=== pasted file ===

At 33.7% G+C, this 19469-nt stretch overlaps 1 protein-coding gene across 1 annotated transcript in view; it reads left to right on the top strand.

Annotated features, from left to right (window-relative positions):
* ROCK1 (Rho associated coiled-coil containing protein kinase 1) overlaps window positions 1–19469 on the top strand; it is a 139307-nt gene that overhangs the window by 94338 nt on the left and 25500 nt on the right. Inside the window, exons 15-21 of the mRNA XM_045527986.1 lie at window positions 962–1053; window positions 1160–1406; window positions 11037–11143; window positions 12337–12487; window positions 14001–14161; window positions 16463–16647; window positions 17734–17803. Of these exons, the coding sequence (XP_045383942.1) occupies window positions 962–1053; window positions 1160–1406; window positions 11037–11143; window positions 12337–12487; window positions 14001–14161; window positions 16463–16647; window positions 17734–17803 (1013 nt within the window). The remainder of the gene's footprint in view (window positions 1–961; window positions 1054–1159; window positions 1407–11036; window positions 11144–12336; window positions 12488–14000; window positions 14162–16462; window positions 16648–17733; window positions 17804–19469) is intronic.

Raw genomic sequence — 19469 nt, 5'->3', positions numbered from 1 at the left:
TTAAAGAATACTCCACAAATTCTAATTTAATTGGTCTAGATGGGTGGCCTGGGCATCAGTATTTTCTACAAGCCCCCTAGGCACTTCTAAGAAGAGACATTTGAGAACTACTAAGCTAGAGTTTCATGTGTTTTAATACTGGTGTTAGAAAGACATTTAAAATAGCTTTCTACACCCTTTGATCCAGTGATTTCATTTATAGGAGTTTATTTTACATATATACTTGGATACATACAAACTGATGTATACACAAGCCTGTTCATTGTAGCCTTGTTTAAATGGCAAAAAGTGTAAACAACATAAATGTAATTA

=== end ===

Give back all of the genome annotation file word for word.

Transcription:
At 33.7% G+C, this 19469-nt stretch overlaps 1 protein-coding gene across 1 annotated transcript in view; it reads left to right on the top strand.

Annotated features, from left to right (window-relative positions):
* ROCK1 (Rho associated coiled-coil containing protein kinase 1) overlaps window positions 1–19469 on the top strand; it is a 139307-nt gene that overhangs the window by 94338 nt on the left and 25500 nt on the right. Inside the window, exons 15-21 of the mRNA XM_045527986.1 lie at window positions 962–1053; window positions 1160–1406; window positions 11037–11143; window positions 12337–12487; window positions 14001–14161; window positions 16463–16647; window positions 17734–17803. Of these exons, the coding sequence (XP_045383942.1) occupies window positions 962–1053; window positions 1160–1406; window positions 11037–11143; window positions 12337–12487; window positions 14001–14161; window positions 16463–16647; window positions 17734–17803 (1013 nt within the window). The remainder of the gene's footprint in view (window positions 1–961; window positions 1054–1159; window positions 1407–11036; window positions 11144–12336; window positions 12488–14000; window positions 14162–16462; window positions 16648–17733; window positions 17804–19469) is intronic.

Raw genomic sequence — 19469 nt, 5'->3', positions numbered from 1 at the left:
TTAAAGAATACTCCACAAATTCTAATTTAATTGGTCTAGATGGGTGGCCTGGGCATCAGTATTTTCTACAAGCCCCCTAGGCACTTCTAAGAAGAGACATTTGAGAACTACTAAGCTAGAGTTTCATGTGTTTTAATACTGGTGTTAGAAAGACATTTAAAATAGCTTTCTACACCCTTTGATCCAGTGATTTCATTTATAGGAGTTTATTTTACATATATACTTGGATACATACAAACTGATGTATACACAAGCCTGTTCATTGTAGCCTTGTTTAAATGGCAAAAAGTGTAAACAACATAAATGTAATTA